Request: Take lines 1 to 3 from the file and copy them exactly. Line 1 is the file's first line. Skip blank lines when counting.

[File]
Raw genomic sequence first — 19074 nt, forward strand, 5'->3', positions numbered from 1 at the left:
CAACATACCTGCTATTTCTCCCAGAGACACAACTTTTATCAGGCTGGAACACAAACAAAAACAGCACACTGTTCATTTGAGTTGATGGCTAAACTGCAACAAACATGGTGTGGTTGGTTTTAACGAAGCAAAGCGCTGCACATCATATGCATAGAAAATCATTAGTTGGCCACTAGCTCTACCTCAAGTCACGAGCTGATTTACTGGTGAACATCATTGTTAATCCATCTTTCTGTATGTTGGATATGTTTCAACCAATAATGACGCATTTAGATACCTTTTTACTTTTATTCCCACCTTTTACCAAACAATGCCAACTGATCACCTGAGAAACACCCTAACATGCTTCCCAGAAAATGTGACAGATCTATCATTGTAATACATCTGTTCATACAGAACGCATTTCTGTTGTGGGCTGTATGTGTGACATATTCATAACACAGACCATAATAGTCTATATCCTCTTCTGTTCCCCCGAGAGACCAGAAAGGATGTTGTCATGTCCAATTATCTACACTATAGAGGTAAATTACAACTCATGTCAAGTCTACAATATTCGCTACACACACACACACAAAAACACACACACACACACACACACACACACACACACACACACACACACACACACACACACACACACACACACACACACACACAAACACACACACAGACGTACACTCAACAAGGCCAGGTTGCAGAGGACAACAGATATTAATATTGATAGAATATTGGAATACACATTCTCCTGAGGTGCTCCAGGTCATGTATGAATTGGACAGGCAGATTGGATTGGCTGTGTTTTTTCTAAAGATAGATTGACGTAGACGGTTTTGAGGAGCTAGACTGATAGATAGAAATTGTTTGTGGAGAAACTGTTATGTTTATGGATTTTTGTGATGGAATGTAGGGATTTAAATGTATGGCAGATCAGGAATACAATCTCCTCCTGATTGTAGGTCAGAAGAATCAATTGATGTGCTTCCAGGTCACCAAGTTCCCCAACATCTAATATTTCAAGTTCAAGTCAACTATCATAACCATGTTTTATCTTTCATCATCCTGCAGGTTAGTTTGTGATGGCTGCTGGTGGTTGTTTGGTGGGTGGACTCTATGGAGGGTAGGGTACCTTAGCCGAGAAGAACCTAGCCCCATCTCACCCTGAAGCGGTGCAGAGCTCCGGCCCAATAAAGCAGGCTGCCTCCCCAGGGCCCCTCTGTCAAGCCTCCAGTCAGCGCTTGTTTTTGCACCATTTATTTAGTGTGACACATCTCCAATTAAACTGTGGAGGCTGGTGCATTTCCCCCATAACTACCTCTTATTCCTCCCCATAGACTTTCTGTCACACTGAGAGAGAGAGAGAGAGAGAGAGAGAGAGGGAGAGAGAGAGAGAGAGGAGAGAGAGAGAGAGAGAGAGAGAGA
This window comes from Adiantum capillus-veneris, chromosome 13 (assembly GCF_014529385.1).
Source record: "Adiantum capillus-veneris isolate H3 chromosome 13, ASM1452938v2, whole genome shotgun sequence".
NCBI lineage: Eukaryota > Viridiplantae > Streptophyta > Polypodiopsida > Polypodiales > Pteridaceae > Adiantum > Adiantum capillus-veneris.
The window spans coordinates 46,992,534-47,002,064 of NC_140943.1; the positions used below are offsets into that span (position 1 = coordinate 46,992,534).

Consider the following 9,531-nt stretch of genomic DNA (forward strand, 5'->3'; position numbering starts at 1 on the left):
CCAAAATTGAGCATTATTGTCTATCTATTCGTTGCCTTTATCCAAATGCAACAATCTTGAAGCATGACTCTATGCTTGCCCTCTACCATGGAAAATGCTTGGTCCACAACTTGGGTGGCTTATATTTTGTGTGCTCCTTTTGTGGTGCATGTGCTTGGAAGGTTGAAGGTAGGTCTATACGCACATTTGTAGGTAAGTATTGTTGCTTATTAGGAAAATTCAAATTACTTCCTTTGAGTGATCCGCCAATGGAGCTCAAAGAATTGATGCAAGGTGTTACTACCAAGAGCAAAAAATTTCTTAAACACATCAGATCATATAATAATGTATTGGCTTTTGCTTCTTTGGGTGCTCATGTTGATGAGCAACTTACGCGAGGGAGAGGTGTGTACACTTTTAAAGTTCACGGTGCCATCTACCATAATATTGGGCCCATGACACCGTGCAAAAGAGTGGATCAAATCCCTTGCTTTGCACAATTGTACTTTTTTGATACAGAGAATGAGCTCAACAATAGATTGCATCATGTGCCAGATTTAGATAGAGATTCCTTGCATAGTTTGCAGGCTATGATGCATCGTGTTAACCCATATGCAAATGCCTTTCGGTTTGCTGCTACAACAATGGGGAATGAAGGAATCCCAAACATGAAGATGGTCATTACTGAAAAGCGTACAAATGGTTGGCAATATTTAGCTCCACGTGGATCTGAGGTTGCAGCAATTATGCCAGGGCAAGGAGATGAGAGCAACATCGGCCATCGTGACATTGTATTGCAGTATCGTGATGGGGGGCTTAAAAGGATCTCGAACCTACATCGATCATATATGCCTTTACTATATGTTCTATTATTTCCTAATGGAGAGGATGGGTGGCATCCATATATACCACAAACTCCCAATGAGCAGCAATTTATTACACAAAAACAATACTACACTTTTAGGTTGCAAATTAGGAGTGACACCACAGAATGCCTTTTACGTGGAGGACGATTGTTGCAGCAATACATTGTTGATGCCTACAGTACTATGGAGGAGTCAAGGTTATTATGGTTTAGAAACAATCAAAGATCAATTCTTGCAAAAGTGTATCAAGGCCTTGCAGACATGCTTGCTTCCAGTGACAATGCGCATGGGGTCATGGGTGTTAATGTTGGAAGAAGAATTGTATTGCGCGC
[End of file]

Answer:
Raw genomic sequence first — 19074 nt, forward strand, 5'->3', positions numbered from 1 at the left:
CAACATACCTGCTATTTCTCCCAGAGACACAACTTTTATCAGGCTGGAACACAAACAAAAACAGCACACTGTTCATTTGAGTTGATGGCTAAACTGCAACAAACATGGTGTGGTTGGTTTTAACGAAGCAAAGCGCTGCACATCATATGCATAGAAAATCATTAGTTGGCCACTAGCTCTACCTCAAGTCACGAGCTGATTTACTGGTGAACATCATTGTTAATCCATCTTTCTGTATGTTGGATATGTTTCAACCAATAATGACGCATTTAGATACCTTTTTACTTTTATTCCCACCTTTTACCAAACAATGCCAACTGATCACCTGAGAAACACCCTAACATGCTTCCCAGAAAATGTGACAGATCTATCATTGTAATACATCTGTTCATACAGAACGCATTTCTGTTGTGGGCTGTATGTGTGACATATTCATAACACAGACCATAATAGTCTATATCCTCTTCTGTTCCCCCGAGAGACCAGAAAGGATGTTGTCATGTCCAATTATCTACACTATAGAGGTAAATTACAACTCATGTCAAGTCTACAATATTCGCTACACACACACACACAAAAACACACACACACACACACACACACACACACACACACACACACACACACACACACACACACACACACACACACACACACACAAACACACACACAGACGTACACTCAACAAGGCCAGGTTGCAGAGGACAACAGATATTAATATTGATAGAATATTGGAATACACATTCTCCTGAGGTGCTCCAGGTCATGTATGAATTGGACAGGCAGATTGGATTGGCTGTGTTTTTTCTAAAGATAGATTGACGTAGACGGTTTTGAGGAGCTAGACTGATAGATAGAAATTGTTTGTGGAGAAACTGTTATGTTTATGGATTTTTGTGATGGAATGTAGGGATTTAAATGTATGGCAGATCAGGAATACAATCTCCTCCTGATTGTAGGTCAGAAGAATCAATTGATGTGCTTCCAGGTCACCAAGTTCCCCAACATCTAATATTTCAAGTTCAAGTCAACTATCATAACCATGTTTTATCTTTCATCATCCTGCAGGTTAGTTTGTGATGGCTGCTGGTGGTTGTTTGGTGGGTGGACTCTATGGAGGGTAGGGTACCTTAGCCGAGAAGAACCTAGCCCCATCTCACCCTGAAGCGGTGCAGAGCTCCGGCCCAATAAAGCAGGCTGCCTCCCCAGGGCCCCTCTGTCAAGCCTCCAGTCAGCGCTTGTTTTTGCACCATTTATTTAGTGTGACACATCTCCAATTAAACTGTGGAGGCTGGTGCATTTCCCCCATAACTACCTCTTATTCCTCCCCATAGACTTTCTGTCACACTGAGAGAGAGAGAGAGAGAGAGAGAGAGAGGGAGAGAGAGAGAGAGAGGAGAGAGAGAGAGAGAGAGAGAGAGA
This window comes from Adiantum capillus-veneris, chromosome 13 (assembly GCF_014529385.1).